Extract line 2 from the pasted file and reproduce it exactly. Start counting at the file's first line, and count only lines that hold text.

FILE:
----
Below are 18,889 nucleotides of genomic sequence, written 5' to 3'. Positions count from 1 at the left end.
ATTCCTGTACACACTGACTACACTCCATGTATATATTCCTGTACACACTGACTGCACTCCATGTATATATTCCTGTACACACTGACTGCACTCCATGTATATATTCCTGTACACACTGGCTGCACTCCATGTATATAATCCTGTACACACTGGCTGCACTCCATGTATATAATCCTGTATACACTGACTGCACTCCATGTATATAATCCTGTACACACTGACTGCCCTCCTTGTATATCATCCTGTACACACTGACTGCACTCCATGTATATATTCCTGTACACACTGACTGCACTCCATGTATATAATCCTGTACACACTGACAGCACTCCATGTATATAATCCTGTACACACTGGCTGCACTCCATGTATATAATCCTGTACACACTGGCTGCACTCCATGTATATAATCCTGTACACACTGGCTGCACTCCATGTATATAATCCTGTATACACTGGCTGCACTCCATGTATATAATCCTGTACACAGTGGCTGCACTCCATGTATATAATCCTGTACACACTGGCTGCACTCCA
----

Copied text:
ATTCCTGTACACACTGACTACACTCCATGTATATATTCCTGTACACACTGACTGCACTCCATGTATATATTCCTGTACACACTGACTGCACTCCATGTATATATTCCTGTACACACTGGCTGCACTCCATGTATATAATCCTGTACACACTGGCTGCACTCCATGTATATAATCCTGTATACACTGACTGCACTCCATGTATATAATCCTGTACACACTGACTGCCCTCCTTGTATATCATCCTGTACACACTGACTGCACTCCATGTATATATTCCTGTACACACTGACTGCACTCCATGTATATAATCCTGTACACACTGACAGCACTCCATGTATATAATCCTGTACACACTGGCTGCACTCCATGTATATAATCCTGTACACACTGGCTGCACTCCATGTATATAATCCTGTACACACTGGCTGCACTCCATGTATATAATCCTGTATACACTGGCTGCACTCCATGTATATAATCCTGTACACAGTGGCTGCACTCCATGTATATAATCCTGTACACACTGGCTGCACTCCA